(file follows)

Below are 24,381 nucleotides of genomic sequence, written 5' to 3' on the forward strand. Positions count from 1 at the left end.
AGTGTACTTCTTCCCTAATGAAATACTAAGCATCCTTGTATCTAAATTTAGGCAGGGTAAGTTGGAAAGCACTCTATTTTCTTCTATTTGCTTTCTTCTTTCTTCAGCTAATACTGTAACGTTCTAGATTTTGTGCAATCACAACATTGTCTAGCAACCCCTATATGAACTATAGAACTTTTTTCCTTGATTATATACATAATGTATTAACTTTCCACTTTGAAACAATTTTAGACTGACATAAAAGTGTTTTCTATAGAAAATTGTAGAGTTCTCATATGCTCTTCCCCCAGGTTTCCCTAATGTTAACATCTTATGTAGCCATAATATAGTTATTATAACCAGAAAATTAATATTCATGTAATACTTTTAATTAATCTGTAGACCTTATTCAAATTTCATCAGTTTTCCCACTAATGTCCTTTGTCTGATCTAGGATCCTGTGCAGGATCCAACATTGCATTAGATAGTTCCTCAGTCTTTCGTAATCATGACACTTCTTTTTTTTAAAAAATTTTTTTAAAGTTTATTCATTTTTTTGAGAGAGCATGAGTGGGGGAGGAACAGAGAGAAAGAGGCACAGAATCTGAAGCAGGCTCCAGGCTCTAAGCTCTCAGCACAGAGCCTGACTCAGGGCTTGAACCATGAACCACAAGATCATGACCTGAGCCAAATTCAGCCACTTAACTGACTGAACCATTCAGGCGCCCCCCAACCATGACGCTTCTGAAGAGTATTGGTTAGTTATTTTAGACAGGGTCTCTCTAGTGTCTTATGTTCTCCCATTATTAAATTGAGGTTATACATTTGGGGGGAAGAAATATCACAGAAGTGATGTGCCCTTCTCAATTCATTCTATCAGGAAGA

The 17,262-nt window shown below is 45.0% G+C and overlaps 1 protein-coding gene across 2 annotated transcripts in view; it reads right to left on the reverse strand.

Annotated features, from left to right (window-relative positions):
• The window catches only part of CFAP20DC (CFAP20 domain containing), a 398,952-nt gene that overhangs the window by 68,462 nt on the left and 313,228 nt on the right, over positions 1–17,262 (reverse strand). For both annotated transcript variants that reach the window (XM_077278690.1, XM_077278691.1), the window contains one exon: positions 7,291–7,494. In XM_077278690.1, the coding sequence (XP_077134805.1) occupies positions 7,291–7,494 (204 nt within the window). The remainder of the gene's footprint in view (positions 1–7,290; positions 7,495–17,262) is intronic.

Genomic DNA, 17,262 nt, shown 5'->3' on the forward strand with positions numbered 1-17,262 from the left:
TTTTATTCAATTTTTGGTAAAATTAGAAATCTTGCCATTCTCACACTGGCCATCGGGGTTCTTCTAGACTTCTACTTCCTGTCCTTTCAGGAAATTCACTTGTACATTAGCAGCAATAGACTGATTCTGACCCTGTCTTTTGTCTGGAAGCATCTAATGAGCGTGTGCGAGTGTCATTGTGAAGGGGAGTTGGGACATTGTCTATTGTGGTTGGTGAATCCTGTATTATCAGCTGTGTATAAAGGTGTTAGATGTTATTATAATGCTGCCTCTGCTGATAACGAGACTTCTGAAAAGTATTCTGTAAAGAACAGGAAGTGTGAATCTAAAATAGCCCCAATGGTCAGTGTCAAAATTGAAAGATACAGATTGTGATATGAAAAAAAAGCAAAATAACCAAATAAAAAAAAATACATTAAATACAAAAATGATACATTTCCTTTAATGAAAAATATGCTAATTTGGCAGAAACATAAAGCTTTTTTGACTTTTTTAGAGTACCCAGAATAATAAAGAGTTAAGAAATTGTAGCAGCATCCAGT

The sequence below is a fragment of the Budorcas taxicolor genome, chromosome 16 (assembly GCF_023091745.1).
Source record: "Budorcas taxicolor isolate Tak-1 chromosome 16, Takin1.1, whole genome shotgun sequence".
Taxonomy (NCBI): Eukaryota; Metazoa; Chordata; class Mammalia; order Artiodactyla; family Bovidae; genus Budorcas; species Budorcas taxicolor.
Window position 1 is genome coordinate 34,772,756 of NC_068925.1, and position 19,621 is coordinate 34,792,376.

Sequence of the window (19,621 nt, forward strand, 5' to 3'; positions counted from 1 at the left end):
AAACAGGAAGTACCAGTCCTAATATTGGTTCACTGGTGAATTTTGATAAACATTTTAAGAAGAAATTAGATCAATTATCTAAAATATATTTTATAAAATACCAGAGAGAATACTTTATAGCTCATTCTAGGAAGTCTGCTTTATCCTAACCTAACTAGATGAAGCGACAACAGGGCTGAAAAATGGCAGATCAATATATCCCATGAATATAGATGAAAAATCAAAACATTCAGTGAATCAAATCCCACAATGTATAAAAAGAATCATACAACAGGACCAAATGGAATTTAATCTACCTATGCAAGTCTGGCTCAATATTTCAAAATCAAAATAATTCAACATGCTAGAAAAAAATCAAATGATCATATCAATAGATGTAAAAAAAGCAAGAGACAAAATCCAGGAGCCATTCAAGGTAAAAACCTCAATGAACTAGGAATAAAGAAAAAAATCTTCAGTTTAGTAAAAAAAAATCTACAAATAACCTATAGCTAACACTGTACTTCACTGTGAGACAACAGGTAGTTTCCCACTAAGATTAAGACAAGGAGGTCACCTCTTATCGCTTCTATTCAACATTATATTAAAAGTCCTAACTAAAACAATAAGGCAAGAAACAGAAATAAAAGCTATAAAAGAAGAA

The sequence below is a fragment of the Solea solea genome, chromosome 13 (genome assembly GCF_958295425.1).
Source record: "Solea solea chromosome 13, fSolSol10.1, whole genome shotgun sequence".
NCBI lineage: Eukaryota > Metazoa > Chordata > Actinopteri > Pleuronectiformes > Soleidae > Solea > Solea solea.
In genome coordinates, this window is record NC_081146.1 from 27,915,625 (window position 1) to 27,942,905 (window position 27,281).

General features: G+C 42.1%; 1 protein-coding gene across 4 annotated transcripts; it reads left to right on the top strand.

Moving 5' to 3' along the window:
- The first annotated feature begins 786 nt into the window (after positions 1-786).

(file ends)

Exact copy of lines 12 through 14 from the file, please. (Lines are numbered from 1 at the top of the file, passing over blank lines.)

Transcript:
Sequence of the window (19,621 nt, forward strand, 5' to 3'; positions counted from 1 at the left end):
AAACAGGAAGTACCAGTCCTAATATTGGTTCACTGGTGAATTTTGATAAACATTTTAAGAAGAAATTAGATCAATTATCTAAAATATATTTTATAAAATACCAGAGAGAATACTTTATAGCTCATTCTAGGAAGTCTGCTTTATCCTAACCTAACTAGATGAAGCGACAACAGGGCTGAAAAATGGCAGATCAATATATCCCATGAATATAGATGAAAAATCAAAACATTCAGTGAATCAAATCCCACAATGTATAAAAAGAATCATACAACAGGACCAAATGGAATTTAATCTACCTATGCAAGTCTGGCTCAATATTTCAAAATCAAAATAATTCAACATGCTAGAAAAAAATCAAATGATCATATCAATAGATGTAAAAAAAGCAAGAGACAAAATCCAGGAGCCATTCAAGGTAAAAACCTCAATGAACTAGGAATAAAGAAAAAAATCTTCAGTTTAGTAAAAAAAAATCTACAAATAACCTATAGCTAACACTGTACTTCACTGTGAGACAACAGGTAGTTTCCCACTAAGATTAAGACAAGGAGGTCACCTCTTATCGCTTCTATTCAACATTATATTAAAAGTCCTAACTAAAACAATAAGGCAAGAAACAGAAATAAAAGCTATAAAAGAAGAA

The sequence below is a fragment of the Solea solea genome, chromosome 13 (genome assembly GCF_958295425.1).